#276 | North American Goes to (IUL) War with Builder Plus 3
By now, the strategy for optimizing Indexed UL illustrations under AG 49-A is quite clear and I wrote about it in great detail less than a month ago in #273 | The New IUL Illustration War. That article includes a table towards the end that shows the increase in illustrated income from allocating to a proprietary index with a fixed interest bonus is high as 47%. As I wrote in the last post, those percentage increases are in-line with what we saw back in 2018 when charge-funded multipliers were proliferating across the market.
By combining fixed interest bonuses with proprietary indices, life insurers have essentially figured out how to illustrate similar performance to multipliers without actually having a multiplier. Last time around, multipliers kicked off an arms race for illustrated performance between just a few companies that ultimately resulted in the much-maligned AG 49-A. Will the same thing happen with proprietary indices and fixed interest bonuses?
Undoubtedly. It’s already happening. AIG was the first company to pioneer the combination of fixed interest bonuses and proprietary indices. They were doing it prior to AG 49-A and during the AG 49 debate were quite vocal about the problems with multipliers, despite the fact that they were employing their own illustration gimmick. Under AG 49-A, AIG’s version is relatively tame – a 0.65% fixed interest bonus on the Merrill Lynch Strategic Balance index that illustrates at the same rate as the S&P 500 account with a 0.15% fixed interest bonus. The result is that selecting the MLSB generates an extra 20% in illustrated income over the S&P 500 account.
Allianz and F&G followed suit almost immediately after AG 49-A and both sport bonuses in the 1% range on their proprietary index options that produce about a 30% increase in illustrated performance over the base S&P 500 account without a bonus. A few months later, Prudential rolled out a proprietary index with a fixed interest bonus on Founders Plus, their death benefit oriented Indexed UL product. This is a rather curious decision and it stands to reason that Founders Plus was just first on the docket for an update and a similar strategy will be employed on Prudential’s accumulation product, Index Advantage IUL. But, regardless, the new account kicked the illustrated income in Founders Plus up 44%. And then Lincoln followed up not long afterwards with an update to Wealth Accumulate that strapped a fixed bonus on the Fidelity AIM Dividend Index that was already in the product, producing an extra 47% in illustrated income. If this isn’t an arms race, then I don’t know what is.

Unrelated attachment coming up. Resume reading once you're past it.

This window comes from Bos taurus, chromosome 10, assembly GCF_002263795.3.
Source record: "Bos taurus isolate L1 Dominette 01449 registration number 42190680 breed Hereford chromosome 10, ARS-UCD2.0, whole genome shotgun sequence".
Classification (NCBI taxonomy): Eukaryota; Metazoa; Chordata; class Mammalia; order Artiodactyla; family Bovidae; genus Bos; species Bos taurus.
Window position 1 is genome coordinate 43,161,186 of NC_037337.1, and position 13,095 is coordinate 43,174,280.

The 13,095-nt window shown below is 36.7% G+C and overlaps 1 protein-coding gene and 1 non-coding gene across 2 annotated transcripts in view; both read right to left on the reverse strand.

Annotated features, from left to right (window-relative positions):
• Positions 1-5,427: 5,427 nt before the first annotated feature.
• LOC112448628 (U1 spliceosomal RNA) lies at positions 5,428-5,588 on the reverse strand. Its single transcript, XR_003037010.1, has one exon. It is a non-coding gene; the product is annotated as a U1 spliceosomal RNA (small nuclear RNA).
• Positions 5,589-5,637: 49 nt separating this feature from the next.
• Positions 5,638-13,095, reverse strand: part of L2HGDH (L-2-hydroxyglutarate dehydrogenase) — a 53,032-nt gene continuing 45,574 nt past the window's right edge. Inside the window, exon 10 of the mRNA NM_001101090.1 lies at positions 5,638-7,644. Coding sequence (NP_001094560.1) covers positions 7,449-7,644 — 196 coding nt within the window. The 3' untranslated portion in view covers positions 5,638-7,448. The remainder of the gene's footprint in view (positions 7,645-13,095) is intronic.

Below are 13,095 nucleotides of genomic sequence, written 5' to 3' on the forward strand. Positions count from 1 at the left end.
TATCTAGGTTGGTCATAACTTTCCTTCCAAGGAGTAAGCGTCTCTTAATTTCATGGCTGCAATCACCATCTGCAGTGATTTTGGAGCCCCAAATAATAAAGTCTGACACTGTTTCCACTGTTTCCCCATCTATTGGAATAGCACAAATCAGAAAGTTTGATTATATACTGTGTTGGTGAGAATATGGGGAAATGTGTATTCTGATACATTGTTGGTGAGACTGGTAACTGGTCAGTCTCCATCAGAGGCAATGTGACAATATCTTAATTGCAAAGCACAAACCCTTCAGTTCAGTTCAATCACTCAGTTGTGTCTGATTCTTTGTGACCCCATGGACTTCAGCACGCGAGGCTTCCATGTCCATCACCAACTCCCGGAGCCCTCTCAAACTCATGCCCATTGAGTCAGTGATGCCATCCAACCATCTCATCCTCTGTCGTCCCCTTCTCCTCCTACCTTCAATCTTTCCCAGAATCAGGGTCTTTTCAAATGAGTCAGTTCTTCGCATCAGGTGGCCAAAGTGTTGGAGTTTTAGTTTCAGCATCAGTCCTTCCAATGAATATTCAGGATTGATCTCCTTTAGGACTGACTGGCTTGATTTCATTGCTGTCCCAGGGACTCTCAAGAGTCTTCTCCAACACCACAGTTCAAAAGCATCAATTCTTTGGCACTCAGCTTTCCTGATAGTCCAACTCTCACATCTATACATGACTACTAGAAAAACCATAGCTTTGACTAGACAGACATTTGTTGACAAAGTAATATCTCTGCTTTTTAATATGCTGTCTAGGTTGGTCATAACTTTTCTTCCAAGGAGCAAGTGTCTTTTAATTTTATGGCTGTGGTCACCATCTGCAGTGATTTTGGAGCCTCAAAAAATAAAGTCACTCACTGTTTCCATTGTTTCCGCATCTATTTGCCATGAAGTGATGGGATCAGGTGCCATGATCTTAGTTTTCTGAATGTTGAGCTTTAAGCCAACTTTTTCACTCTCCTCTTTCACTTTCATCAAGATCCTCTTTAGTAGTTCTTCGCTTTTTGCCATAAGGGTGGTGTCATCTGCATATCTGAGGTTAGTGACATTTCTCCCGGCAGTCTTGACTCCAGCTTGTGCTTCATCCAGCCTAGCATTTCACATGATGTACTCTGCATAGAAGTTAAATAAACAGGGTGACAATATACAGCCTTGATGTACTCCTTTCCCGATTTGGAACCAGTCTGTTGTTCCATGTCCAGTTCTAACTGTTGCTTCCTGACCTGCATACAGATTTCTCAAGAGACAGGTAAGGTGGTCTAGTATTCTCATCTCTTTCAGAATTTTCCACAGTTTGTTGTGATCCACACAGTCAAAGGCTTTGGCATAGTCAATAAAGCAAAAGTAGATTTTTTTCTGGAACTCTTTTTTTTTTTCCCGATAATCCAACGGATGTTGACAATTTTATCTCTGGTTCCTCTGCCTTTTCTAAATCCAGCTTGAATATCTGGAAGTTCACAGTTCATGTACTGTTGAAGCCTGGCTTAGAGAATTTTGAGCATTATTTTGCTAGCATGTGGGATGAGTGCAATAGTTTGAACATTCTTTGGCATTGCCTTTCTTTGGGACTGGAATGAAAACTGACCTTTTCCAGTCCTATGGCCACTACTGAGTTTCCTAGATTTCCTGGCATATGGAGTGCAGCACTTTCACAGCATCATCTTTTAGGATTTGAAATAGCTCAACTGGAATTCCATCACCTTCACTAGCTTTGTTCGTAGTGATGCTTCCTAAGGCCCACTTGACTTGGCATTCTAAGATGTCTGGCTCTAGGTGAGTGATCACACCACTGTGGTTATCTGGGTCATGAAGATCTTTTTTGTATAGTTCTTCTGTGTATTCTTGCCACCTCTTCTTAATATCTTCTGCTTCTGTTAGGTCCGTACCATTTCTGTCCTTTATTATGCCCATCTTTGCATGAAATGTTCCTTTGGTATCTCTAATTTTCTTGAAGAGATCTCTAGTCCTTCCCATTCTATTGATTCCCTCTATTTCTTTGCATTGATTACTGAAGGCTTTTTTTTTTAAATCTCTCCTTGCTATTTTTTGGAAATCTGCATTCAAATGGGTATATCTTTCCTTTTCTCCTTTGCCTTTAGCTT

And with the newly released Builder Plus 3, North American just brought a bazooka to what was already rapidly evolving into a gunfight. The outgoing Builder Plus 2 product was already somewhat dependent on a proprietary index for competitive positioning, but in a less-than-obvious way. Builder Plus 2 had an embedded asset-based charge of 0.75% that, curiously enough, is referenced in the narrative description of the policy but doesn’t appear as a separate line item in the policy charge report (which themselves are incredibly difficult to access because they require North American’s standalone software). But it’s there, even if you can’t see it.
A few months ago, North American added the Fidelity Multifactor Yield 5% ER index to the already extensive lineup of accounts within the product and set it as the default 100% allocation. Why? Because it illustrates the best. How is that? Because North American waives the 0.75% charge for that account. Despite the fact that the Fidelity index illustrated at a lower rate than the BIA S&P 500 account, it still generated in the neighborhood of 0.3% better in terms of IRR because of the charge waiver. That 30bps translates into a modest 10% increase in illustrated income.
Builder Plus 3 reshuffles the charges and the increase in illustrated performance is absolutely massive. The base asset charge jumps to 1.25% and, rather than providing a refund for selecting the Fidelity account, Builder Plus 3 uses a more traditional fixed interest bonus schedule. For all accounts besides Fidelity, the bonus is 1% in years 11 and beyond. But for the Fidelity account, it’s 1.65% for the first 10 years and a colossal 2.65% for every year thereafter. That means the net bonus after year 11 is 1.40%, bigger than any other fixed bonus paired with a proprietary index on the market except for Prudential.
The impact on illustrated performance astounding. Compared to a 100% allocation to the base S&P 500 account, the Fidelity account generates 55% more illustrated income. Using the same scenario as I used in the previous article, Builder Plus 3 generates 33% more income than AIG, 41% more income than Allianz and 47% more income than Lincoln. The only company that still has more illustrated income than North American is F&G, which benefits from an industry-high cap. North American is essentially relying on a different technology than F&G to produce astounding income that, as I’ve written before, is entirely the function of a flawed illustration regulation, not the actual expected performance of the product or the account.